The Philippics (Latin: Philippicae) are a series of speeches delivered by Cicero in 44-43 BCE attacking Mark Anthony. Their name reflects the fact that they were modelled on speeches of the great Athenian orator Demosthenes against King Philip of Macedon in the 4th Century BCE.
The Philippics were delivered in the period following the assassination of Julius Caesar, when Cicero emerged as a leader of the senatorial party, despite his exclusion from the assassination plot itself. Several of the speeches sought to exploit the emergence of Octavian as a potential rival to Mark Anthony for leadership of the Caesarian party. However, after Octavian and Mark Anthony formed the second triumvirate, Anthony insisted on Cicero's inclusion in the proscriptions being drawn up against their political opponents. When Cicero was caught and excuted, Anthony notoriously ordered the hands that wrote the Philippics cut off.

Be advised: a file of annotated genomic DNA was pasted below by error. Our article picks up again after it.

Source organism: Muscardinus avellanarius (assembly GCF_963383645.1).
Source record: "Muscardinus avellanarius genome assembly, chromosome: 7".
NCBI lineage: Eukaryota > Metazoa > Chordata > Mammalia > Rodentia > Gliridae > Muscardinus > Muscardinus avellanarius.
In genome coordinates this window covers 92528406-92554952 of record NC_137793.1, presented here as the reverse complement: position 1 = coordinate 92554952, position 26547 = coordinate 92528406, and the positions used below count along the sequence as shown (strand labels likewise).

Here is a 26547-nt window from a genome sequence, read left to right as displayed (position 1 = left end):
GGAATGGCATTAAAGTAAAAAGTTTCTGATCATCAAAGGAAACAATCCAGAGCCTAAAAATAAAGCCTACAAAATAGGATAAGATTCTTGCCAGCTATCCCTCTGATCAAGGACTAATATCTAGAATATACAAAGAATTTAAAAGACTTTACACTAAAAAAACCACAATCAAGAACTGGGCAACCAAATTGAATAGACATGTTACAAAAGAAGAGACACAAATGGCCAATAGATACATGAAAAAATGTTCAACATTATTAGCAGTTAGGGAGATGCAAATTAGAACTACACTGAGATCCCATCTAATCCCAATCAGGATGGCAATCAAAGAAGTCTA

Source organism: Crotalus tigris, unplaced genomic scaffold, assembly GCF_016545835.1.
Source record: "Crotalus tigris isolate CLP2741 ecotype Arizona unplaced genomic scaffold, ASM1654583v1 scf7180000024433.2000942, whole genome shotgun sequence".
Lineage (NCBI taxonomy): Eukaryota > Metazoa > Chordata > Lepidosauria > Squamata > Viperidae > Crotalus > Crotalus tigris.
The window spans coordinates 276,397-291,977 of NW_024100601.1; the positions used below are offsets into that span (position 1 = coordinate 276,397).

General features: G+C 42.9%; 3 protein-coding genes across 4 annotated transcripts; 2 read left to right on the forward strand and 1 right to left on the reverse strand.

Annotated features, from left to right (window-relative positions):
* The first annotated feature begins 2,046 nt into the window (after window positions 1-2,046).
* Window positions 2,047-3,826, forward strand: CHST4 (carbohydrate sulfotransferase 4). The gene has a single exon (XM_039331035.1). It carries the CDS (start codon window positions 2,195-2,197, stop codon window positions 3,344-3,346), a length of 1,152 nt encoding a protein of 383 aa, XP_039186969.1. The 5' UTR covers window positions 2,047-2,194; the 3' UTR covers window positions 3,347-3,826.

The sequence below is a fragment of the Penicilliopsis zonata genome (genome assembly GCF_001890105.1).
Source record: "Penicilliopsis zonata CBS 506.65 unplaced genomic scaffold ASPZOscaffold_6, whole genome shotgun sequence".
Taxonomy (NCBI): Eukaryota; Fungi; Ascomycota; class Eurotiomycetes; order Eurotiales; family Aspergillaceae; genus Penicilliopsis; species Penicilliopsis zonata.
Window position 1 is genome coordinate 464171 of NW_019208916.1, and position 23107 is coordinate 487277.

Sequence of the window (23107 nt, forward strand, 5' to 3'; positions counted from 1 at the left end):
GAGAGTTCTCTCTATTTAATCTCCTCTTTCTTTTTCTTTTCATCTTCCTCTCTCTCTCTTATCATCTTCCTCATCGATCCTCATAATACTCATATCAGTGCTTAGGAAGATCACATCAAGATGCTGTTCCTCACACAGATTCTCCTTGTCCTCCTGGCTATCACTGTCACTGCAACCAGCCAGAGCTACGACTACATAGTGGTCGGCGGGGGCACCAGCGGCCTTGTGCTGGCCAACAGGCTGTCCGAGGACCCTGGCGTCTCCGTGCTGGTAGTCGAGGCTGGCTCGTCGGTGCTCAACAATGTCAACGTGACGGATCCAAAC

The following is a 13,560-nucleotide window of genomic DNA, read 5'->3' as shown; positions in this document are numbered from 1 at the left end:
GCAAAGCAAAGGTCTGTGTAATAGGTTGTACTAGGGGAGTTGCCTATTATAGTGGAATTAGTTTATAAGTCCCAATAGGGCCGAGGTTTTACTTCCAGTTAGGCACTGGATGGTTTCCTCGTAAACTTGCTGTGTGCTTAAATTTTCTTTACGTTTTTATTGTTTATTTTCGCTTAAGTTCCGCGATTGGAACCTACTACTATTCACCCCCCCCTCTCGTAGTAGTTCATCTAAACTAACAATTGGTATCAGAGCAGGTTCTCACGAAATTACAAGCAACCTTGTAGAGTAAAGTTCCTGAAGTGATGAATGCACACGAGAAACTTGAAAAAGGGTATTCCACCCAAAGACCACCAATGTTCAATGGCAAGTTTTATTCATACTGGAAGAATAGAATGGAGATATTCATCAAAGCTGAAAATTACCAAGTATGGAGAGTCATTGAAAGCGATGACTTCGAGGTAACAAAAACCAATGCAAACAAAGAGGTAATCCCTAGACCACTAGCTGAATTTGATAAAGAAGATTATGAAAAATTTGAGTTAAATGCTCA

Free online texts
Internet Archive: Philippics, translated by Walter Ker. Multiple formats, Loeb edition in Latin and English.
Latin Library: Philippicae. Latin text, HTML format.
Loebulus. L189 - Cicero - Philippics. PDF of public domain Loeb edition in Latin and English.
Perseus: The fourteen orations against Marcus Antonius (Philippics), translated by C. D. Yonge (1903). HTML and XML format.
Wikisource: In M. Antonium Philippicae. Latin text, multiple formats.
Librivox: The Philippics - public domain audiobook.
The Great Conversation: Further reading at Tom's Learning Notes
Cicero on Rhetoric
Latin resources: Learn to read Latin texts in the original.